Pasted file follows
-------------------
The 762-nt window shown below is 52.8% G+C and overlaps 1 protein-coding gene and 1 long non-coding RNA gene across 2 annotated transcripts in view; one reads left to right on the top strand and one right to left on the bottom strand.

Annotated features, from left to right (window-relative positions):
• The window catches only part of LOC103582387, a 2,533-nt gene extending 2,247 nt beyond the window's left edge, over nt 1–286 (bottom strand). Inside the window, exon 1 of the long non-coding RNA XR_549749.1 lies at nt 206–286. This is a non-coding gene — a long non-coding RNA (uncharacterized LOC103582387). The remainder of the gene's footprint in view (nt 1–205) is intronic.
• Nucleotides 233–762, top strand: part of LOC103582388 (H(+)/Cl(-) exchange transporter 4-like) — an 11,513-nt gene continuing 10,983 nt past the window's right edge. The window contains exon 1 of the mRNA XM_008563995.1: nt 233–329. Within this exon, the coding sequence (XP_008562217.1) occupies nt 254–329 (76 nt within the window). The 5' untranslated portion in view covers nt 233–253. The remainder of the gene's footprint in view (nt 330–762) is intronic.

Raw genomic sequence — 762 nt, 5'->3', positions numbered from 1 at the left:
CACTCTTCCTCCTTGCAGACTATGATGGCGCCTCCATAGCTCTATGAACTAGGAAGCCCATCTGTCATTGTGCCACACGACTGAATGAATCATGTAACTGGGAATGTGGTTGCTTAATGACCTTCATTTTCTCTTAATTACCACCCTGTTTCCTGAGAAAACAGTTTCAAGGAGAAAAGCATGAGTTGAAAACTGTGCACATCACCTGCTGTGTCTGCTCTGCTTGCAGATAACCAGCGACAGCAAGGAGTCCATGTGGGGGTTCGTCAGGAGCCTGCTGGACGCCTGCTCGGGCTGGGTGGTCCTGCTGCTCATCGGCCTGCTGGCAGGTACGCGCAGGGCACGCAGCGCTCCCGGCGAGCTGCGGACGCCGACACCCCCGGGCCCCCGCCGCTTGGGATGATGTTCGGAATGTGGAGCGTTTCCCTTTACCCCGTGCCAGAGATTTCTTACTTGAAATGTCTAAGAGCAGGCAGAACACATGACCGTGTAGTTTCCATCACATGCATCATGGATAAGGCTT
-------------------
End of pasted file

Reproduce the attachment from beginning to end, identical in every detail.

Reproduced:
The 762-nt window shown below is 52.8% G+C and overlaps 1 protein-coding gene and 1 long non-coding RNA gene across 2 annotated transcripts in view; one reads left to right on the top strand and one right to left on the bottom strand.

Annotated features, from left to right (window-relative positions):
• The window catches only part of LOC103582387, a 2,533-nt gene extending 2,247 nt beyond the window's left edge, over nt 1–286 (bottom strand). Inside the window, exon 1 of the long non-coding RNA XR_549749.1 lies at nt 206–286. This is a non-coding gene — a long non-coding RNA (uncharacterized LOC103582387). The remainder of the gene's footprint in view (nt 1–205) is intronic.
• Nucleotides 233–762, top strand: part of LOC103582388 (H(+)/Cl(-) exchange transporter 4-like) — an 11,513-nt gene continuing 10,983 nt past the window's right edge. The window contains exon 1 of the mRNA XM_008563995.1: nt 233–329. Within this exon, the coding sequence (XP_008562217.1) occupies nt 254–329 (76 nt within the window). The 5' untranslated portion in view covers nt 233–253. The remainder of the gene's footprint in view (nt 330–762) is intronic.

Raw genomic sequence — 762 nt, 5'->3', positions numbered from 1 at the left:
CACTCTTCCTCCTTGCAGACTATGATGGCGCCTCCATAGCTCTATGAACTAGGAAGCCCATCTGTCATTGTGCCACACGACTGAATGAATCATGTAACTGGGAATGTGGTTGCTTAATGACCTTCATTTTCTCTTAATTACCACCCTGTTTCCTGAGAAAACAGTTTCAAGGAGAAAAGCATGAGTTGAAAACTGTGCACATCACCTGCTGTGTCTGCTCTGCTTGCAGATAACCAGCGACAGCAAGGAGTCCATGTGGGGGTTCGTCAGGAGCCTGCTGGACGCCTGCTCGGGCTGGGTGGTCCTGCTGCTCATCGGCCTGCTGGCAGGTACGCGCAGGGCACGCAGCGCTCCCGGCGAGCTGCGGACGCCGACACCCCCGGGCCCCCGCCGCTTGGGATGATGTTCGGAATGTGGAGCGTTTCCCTTTACCCCGTGCCAGAGATTTCTTACTTGAAATGTCTAAGAGCAGGCAGAACACATGACCGTGTAGTTTCCATCACATGCATCATGGATAAGGCTT